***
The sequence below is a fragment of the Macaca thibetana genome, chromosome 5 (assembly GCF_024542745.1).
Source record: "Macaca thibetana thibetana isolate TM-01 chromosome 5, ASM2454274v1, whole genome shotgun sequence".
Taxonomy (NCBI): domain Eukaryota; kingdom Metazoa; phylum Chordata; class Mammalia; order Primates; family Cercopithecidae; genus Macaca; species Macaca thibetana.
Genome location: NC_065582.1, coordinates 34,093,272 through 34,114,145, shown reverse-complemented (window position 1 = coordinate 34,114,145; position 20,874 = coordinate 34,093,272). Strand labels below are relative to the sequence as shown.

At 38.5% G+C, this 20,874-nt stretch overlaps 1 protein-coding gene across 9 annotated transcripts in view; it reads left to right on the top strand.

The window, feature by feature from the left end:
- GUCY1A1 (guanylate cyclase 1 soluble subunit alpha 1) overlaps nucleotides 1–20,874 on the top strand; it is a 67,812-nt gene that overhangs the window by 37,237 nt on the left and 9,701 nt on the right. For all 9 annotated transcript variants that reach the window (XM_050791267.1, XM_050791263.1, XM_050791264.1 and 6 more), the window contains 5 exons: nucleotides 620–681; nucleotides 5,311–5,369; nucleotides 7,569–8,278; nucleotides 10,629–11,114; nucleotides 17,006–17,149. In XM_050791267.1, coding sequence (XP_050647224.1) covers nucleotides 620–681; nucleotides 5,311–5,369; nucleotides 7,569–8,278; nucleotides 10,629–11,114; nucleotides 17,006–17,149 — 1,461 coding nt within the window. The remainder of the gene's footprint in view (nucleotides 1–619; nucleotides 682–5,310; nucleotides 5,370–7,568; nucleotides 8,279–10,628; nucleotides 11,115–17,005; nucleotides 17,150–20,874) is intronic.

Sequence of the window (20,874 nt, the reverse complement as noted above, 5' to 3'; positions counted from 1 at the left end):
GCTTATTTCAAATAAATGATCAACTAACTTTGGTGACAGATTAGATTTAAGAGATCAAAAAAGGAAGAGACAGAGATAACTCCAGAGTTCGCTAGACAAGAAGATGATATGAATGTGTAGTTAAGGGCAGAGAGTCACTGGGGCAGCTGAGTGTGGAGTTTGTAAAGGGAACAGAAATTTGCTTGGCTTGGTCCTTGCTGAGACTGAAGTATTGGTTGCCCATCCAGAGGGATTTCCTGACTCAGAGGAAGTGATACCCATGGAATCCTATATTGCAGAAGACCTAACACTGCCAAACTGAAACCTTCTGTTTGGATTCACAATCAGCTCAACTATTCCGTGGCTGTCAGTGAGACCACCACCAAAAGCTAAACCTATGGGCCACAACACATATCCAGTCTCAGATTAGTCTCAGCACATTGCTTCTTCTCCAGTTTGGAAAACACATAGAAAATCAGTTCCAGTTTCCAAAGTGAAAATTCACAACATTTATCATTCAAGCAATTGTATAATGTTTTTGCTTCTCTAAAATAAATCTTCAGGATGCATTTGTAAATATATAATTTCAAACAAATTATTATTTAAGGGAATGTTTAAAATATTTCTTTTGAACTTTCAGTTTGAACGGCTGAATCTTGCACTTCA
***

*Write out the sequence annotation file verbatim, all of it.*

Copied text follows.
The sequence below is a fragment of the Macaca thibetana genome, chromosome 5 (assembly GCF_024542745.1).
Source record: "Macaca thibetana thibetana isolate TM-01 chromosome 5, ASM2454274v1, whole genome shotgun sequence".
Taxonomy (NCBI): domain Eukaryota; kingdom Metazoa; phylum Chordata; class Mammalia; order Primates; family Cercopithecidae; genus Macaca; species Macaca thibetana.
Genome location: NC_065582.1, coordinates 34,093,272 through 34,114,145, shown reverse-complemented (window position 1 = coordinate 34,114,145; position 20,874 = coordinate 34,093,272). Strand labels below are relative to the sequence as shown.

At 38.5% G+C, this 20,874-nt stretch overlaps 1 protein-coding gene across 9 annotated transcripts in view; it reads left to right on the top strand.

The window, feature by feature from the left end:
- GUCY1A1 (guanylate cyclase 1 soluble subunit alpha 1) overlaps nucleotides 1–20,874 on the top strand; it is a 67,812-nt gene that overhangs the window by 37,237 nt on the left and 9,701 nt on the right. For all 9 annotated transcript variants that reach the window (XM_050791267.1, XM_050791263.1, XM_050791264.1 and 6 more), the window contains 5 exons: nucleotides 620–681; nucleotides 5,311–5,369; nucleotides 7,569–8,278; nucleotides 10,629–11,114; nucleotides 17,006–17,149. In XM_050791267.1, coding sequence (XP_050647224.1) covers nucleotides 620–681; nucleotides 5,311–5,369; nucleotides 7,569–8,278; nucleotides 10,629–11,114; nucleotides 17,006–17,149 — 1,461 coding nt within the window. The remainder of the gene's footprint in view (nucleotides 1–619; nucleotides 682–5,310; nucleotides 5,370–7,568; nucleotides 8,279–10,628; nucleotides 11,115–17,005; nucleotides 17,150–20,874) is intronic.

Sequence of the window (20,874 nt, the reverse complement as noted above, 5' to 3'; positions counted from 1 at the left end):
GCTTATTTCAAATAAATGATCAACTAACTTTGGTGACAGATTAGATTTAAGAGATCAAAAAAGGAAGAGACAGAGATAACTCCAGAGTTCGCTAGACAAGAAGATGATATGAATGTGTAGTTAAGGGCAGAGAGTCACTGGGGCAGCTGAGTGTGGAGTTTGTAAAGGGAACAGAAATTTGCTTGGCTTGGTCCTTGCTGAGACTGAAGTATTGGTTGCCCATCCAGAGGGATTTCCTGACTCAGAGGAAGTGATACCCATGGAATCCTATATTGCAGAAGACCTAACACTGCCAAACTGAAACCTTCTGTTTGGATTCACAATCAGCTCAACTATTCCGTGGCTGTCAGTGAGACCACCACCAAAAGCTAAACCTATGGGCCACAACACATATCCAGTCTCAGATTAGTCTCAGCACATTGCTTCTTCTCCAGTTTGGAAAACACATAGAAAATCAGTTCCAGTTTCCAAAGTGAAAATTCACAACATTTATCATTCAAGCAATTGTATAATGTTTTTGCTTCTCTAAAATAAATCTTCAGGATGCATTTGTAAATATATAATTTCAAACAAATTATTATTTAAGGGAATGTTTAAAATATTTCTTTTGAACTTTCAGTTTGAACGGCTGAATCTTGCACTTCA